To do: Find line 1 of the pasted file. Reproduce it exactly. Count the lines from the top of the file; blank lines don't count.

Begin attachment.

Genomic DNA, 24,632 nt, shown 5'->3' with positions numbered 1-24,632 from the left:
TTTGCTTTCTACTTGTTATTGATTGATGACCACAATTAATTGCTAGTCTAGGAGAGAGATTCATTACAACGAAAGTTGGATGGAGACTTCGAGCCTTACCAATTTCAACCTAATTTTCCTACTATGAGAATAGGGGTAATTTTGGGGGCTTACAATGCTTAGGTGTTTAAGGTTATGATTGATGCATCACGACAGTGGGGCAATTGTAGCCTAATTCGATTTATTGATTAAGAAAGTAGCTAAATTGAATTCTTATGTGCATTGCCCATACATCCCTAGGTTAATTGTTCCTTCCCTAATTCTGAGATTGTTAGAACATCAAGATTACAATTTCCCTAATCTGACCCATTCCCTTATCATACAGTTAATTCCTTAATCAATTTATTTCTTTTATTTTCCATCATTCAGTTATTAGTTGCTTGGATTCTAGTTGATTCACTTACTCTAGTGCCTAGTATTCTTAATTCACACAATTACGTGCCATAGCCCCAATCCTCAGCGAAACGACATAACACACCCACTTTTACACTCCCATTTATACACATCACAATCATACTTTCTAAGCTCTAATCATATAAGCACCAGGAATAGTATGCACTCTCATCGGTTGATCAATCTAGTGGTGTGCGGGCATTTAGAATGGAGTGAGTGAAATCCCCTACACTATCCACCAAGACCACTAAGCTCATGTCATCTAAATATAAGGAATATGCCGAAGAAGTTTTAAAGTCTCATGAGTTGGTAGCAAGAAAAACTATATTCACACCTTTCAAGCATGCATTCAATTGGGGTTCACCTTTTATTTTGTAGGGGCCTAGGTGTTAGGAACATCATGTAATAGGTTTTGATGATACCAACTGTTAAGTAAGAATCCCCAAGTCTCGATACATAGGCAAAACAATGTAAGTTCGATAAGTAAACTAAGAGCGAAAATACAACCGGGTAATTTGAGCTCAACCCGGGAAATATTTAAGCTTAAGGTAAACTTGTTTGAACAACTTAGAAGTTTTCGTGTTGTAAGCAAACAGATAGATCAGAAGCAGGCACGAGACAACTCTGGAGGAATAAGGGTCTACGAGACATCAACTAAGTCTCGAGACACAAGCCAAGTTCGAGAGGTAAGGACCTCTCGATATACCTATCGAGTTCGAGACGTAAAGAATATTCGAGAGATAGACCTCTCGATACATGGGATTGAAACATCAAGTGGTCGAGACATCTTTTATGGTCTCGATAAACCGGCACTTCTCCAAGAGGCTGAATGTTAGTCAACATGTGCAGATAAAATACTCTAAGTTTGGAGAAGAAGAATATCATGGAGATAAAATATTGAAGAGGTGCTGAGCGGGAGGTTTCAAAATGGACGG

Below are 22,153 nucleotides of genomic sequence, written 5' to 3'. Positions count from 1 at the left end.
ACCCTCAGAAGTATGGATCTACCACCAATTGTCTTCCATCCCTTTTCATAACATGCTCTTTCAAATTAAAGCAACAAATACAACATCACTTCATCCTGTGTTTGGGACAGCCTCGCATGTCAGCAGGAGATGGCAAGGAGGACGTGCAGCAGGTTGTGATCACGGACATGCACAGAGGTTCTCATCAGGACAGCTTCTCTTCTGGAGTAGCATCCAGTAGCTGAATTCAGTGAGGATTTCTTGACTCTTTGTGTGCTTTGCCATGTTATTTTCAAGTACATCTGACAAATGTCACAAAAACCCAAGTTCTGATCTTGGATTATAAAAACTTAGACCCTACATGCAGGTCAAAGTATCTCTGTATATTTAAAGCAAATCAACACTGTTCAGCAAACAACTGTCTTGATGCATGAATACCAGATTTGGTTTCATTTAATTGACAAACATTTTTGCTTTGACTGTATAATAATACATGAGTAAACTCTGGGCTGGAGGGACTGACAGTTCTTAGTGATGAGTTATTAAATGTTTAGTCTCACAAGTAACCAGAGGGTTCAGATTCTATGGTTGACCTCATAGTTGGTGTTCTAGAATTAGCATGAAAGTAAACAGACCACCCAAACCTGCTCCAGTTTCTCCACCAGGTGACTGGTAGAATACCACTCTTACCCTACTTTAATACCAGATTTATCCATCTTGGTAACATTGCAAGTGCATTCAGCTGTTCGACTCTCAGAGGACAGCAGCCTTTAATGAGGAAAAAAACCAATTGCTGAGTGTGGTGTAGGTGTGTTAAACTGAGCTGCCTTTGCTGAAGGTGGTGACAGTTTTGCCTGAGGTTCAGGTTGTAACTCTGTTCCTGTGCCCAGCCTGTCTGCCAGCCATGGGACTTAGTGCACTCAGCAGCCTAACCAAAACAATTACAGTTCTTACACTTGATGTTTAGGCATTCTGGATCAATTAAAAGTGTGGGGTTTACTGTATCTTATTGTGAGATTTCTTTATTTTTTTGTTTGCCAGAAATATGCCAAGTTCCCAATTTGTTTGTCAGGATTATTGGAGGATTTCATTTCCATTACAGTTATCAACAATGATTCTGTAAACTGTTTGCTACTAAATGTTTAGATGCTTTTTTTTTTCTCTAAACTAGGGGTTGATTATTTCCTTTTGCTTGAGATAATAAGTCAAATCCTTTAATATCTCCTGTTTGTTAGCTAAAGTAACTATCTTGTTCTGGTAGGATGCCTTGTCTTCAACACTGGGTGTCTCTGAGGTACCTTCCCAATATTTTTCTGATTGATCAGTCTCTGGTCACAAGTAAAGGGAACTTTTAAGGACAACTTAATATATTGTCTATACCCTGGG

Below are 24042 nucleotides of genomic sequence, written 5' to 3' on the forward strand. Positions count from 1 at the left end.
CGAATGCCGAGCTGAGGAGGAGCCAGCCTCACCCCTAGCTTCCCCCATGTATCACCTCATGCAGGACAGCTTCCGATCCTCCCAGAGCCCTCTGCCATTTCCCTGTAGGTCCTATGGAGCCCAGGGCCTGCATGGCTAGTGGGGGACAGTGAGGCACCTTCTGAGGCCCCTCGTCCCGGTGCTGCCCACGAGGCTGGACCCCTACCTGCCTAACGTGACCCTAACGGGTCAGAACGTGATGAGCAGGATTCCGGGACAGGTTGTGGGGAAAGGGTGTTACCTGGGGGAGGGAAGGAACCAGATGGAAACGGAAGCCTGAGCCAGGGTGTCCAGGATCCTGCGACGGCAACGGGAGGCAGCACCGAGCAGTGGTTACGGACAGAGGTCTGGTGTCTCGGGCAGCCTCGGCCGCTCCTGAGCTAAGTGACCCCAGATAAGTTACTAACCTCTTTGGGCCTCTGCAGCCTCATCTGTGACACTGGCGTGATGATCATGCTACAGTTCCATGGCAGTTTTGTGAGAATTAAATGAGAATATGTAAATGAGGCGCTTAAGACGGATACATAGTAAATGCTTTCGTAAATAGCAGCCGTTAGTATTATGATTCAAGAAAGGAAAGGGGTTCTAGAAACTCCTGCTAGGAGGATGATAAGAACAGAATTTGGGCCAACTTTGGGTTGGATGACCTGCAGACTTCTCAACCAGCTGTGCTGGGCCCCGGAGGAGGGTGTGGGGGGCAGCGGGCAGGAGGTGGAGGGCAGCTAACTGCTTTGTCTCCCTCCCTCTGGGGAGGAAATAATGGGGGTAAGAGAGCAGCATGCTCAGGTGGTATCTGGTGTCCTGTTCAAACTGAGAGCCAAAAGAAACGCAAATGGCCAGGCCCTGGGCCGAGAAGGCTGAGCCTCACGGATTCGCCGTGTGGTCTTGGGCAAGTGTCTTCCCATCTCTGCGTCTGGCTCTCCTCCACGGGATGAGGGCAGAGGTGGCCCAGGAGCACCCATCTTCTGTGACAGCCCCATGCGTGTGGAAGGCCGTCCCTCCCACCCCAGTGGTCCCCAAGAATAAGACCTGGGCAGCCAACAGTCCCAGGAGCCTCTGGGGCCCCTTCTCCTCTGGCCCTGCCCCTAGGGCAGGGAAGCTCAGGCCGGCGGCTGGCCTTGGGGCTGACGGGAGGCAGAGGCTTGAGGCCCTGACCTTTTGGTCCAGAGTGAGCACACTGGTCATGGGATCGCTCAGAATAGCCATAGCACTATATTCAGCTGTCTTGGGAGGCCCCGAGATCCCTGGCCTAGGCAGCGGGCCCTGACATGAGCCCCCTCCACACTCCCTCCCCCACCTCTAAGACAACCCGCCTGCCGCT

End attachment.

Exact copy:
Genomic DNA, 24,632 nt, shown 5'->3' with positions numbered 1-24,632 from the left: